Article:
The Royal Mint has appointed its first female chief executive in its 1,100 year history.
Anne Jessopp was on Friday named the organisation's new chief executive and deputy master.
The Mint said she will spearhead work to provide Britain with "cutting-edge secure currency" and develop the commemorative coin and bullion arm of the business.
The Royal Mint produces up to 90 million coins every week and one of Ms Jessopp's first jobs will be overseeing the introduction of the new 50p coin, which will mark the centenary celebrations of women's suffrage.
Ms Jessopp said: "I am delighted to be appointed to lead this unique and important British organisation.
"The Royal Mint has an impressive history of over 1,100 years and its longevity is due to its ability to adapt as society changes.
"This was never truer than today, as we reinterpret The Royal Mint for the 21st century, building on the values that have been at the heart of the organisation throughout our history - authenticity, security, precious metals, craftsmanship and design."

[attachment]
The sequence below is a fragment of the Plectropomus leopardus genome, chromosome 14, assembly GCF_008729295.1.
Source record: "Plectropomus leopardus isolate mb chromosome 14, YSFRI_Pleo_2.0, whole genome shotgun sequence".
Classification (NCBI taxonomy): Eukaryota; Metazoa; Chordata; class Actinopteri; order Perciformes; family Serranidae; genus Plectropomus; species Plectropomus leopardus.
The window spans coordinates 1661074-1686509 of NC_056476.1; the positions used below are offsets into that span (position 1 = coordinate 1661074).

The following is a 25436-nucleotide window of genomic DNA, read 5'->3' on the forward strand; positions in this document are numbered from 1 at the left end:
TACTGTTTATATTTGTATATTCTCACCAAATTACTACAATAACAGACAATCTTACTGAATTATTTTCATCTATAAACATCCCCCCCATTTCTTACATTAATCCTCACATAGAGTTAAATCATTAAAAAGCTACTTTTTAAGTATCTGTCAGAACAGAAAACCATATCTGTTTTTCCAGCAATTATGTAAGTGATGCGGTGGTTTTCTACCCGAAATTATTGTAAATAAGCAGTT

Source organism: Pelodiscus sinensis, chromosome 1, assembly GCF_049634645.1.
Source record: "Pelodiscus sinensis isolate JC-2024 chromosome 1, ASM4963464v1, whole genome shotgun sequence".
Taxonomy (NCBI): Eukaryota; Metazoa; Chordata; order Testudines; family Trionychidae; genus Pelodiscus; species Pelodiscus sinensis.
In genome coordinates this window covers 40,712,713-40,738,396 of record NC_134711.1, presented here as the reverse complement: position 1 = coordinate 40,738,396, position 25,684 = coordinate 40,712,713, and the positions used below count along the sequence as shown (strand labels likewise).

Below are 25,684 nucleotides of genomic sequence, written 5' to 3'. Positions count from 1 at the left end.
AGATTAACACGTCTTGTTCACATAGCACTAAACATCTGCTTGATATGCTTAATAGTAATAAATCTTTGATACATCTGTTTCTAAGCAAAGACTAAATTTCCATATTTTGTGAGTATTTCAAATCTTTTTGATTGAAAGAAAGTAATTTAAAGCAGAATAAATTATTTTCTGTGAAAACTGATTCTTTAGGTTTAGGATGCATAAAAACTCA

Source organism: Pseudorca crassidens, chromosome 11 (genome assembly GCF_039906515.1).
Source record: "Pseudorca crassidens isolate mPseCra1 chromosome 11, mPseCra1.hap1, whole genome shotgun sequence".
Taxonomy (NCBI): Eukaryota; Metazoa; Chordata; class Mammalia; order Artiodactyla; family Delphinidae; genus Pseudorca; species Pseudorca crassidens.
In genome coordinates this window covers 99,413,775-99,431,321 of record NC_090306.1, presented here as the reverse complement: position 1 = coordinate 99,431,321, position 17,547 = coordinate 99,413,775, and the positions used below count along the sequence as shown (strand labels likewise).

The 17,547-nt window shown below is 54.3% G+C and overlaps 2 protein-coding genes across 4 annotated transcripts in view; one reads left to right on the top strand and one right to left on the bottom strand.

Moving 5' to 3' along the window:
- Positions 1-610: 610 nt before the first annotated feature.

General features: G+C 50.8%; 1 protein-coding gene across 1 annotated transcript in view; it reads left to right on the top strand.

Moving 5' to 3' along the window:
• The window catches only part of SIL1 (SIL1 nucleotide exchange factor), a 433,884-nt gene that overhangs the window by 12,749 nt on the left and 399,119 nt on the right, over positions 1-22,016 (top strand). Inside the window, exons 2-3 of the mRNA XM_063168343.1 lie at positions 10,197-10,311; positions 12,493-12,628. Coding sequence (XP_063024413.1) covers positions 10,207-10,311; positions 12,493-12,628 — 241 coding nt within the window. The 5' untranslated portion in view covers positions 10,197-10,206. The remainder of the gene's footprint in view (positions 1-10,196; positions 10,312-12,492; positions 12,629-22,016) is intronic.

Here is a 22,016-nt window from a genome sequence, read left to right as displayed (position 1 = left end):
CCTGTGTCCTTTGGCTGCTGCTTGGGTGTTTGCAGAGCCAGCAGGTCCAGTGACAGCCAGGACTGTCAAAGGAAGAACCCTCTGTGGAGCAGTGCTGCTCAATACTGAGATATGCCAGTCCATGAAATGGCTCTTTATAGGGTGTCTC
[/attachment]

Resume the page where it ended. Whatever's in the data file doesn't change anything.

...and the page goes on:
Her first ceremonial role will be to lead the annual Trial of the Pyx, which was first held in 1282 to test the integrity of the nation's coins, ensuring they are the proper weight and size, and contain the right amount of precious metals.
The Mint noted: "Remarkably, the history books reveal that if the coins fail the test, the Chancellor of the Exchequer, who is the ceremonial Master of the Mint, risks losing a hand as punishment.
"It should be made clear that in the trial's long history, 94 Minters have had their right hands cut off by order of the King.
"However, this has not happened for hundreds of years."